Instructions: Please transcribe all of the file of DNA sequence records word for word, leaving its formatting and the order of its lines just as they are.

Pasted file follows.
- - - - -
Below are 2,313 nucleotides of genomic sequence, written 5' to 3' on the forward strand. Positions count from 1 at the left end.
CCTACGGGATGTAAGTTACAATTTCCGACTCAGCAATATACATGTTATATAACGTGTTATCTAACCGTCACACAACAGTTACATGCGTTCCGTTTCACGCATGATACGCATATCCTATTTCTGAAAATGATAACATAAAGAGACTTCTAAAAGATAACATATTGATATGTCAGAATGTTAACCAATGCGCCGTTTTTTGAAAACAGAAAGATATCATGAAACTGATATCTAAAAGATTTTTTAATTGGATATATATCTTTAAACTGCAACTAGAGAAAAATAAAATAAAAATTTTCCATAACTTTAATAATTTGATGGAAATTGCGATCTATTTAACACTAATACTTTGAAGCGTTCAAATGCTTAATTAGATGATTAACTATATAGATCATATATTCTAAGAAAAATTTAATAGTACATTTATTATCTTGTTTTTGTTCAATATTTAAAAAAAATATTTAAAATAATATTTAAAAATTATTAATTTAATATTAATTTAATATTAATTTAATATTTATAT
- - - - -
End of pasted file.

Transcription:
Below are 2,313 nucleotides of genomic sequence, written 5' to 3' on the forward strand. Positions count from 1 at the left end.
CCTACGGGATGTAAGTTACAATTTCCGACTCAGCAATATACATGTTATATAACGTGTTATCTAACCGTCACACAACAGTTACATGCGTTCCGTTTCACGCATGATACGCATATCCTATTTCTGAAAATGATAACATAAAGAGACTTCTAAAAGATAACATATTGATATGTCAGAATGTTAACCAATGCGCCGTTTTTTGAAAACAGAAAGATATCATGAAACTGATATCTAAAAGATTTTTTAATTGGATATATATCTTTAAACTGCAACTAGAGAAAAATAAAATAAAAATTTTCCATAACTTTAATAATTTGATGGAAATTGCGATCTATTTAACACTAATACTTTGAAGCGTTCAAATGCTTAATTAGATGATTAACTATATAGATCATATATTCTAAGAAAAATTTAATAGTACATTTATTATCTTGTTTTTGTTCAATATTTAAAAAAAATATTTAAAATAATATTTAAAAATTATTAATTTAATATTAATTTAATATTAATTTAATATTTATAT